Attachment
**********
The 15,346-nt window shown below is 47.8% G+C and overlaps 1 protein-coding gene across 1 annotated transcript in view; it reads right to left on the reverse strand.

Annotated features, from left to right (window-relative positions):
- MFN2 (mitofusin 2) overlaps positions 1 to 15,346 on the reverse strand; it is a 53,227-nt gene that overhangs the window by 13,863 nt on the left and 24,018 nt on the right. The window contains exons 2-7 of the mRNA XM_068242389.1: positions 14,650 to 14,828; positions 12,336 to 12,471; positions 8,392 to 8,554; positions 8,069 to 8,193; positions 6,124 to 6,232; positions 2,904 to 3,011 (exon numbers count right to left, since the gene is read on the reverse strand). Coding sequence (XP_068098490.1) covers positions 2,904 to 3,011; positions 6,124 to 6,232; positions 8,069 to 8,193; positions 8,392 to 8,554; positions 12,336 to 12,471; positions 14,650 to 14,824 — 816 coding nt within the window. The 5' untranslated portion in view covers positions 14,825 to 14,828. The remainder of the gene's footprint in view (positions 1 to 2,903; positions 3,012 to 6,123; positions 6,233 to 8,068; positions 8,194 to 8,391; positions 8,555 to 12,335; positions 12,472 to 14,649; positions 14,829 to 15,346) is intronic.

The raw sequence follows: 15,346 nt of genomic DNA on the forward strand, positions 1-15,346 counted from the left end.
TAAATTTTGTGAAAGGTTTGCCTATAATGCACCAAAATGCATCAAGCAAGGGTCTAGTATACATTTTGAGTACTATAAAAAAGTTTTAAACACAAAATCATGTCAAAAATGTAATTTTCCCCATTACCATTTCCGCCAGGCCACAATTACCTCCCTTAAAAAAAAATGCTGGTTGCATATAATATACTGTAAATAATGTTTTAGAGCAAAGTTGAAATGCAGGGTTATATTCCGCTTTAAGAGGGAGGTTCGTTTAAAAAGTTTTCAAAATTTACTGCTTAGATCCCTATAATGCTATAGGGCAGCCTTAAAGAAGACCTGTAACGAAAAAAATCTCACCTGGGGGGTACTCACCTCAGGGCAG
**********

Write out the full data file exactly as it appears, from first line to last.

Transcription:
The 15,346-nt window shown below is 47.8% G+C and overlaps 1 protein-coding gene across 1 annotated transcript in view; it reads right to left on the reverse strand.

Annotated features, from left to right (window-relative positions):
- MFN2 (mitofusin 2) overlaps positions 1 to 15,346 on the reverse strand; it is a 53,227-nt gene that overhangs the window by 13,863 nt on the left and 24,018 nt on the right. The window contains exons 2-7 of the mRNA XM_068242389.1: positions 14,650 to 14,828; positions 12,336 to 12,471; positions 8,392 to 8,554; positions 8,069 to 8,193; positions 6,124 to 6,232; positions 2,904 to 3,011 (exon numbers count right to left, since the gene is read on the reverse strand). Coding sequence (XP_068098490.1) covers positions 2,904 to 3,011; positions 6,124 to 6,232; positions 8,069 to 8,193; positions 8,392 to 8,554; positions 12,336 to 12,471; positions 14,650 to 14,824 — 816 coding nt within the window. The 5' untranslated portion in view covers positions 14,825 to 14,828. The remainder of the gene's footprint in view (positions 1 to 2,903; positions 3,012 to 6,123; positions 6,233 to 8,068; positions 8,194 to 8,391; positions 8,555 to 12,335; positions 12,472 to 14,649; positions 14,829 to 15,346) is intronic.

The raw sequence follows: 15,346 nt of genomic DNA on the forward strand, positions 1-15,346 counted from the left end.
TAAATTTTGTGAAAGGTTTGCCTATAATGCACCAAAATGCATCAAGCAAGGGTCTAGTATACATTTTGAGTACTATAAAAAAGTTTTAAACACAAAATCATGTCAAAAATGTAATTTTCCCCATTACCATTTCCGCCAGGCCACAATTACCTCCCTTAAAAAAAAATGCTGGTTGCATATAATATACTGTAAATAATGTTTTAGAGCAAAGTTGAAATGCAGGGTTATATTCCGCTTTAAGAGGGAGGTTCGTTTAAAAAGTTTTCAAAATTTACTGCTTAGATCCCTATAATGCTATAGGGCAGCCTTAAAGAAGACCTGTAACGAAAAAAATCTCACCTGGGGGGTACTCACCTCAGGGCAG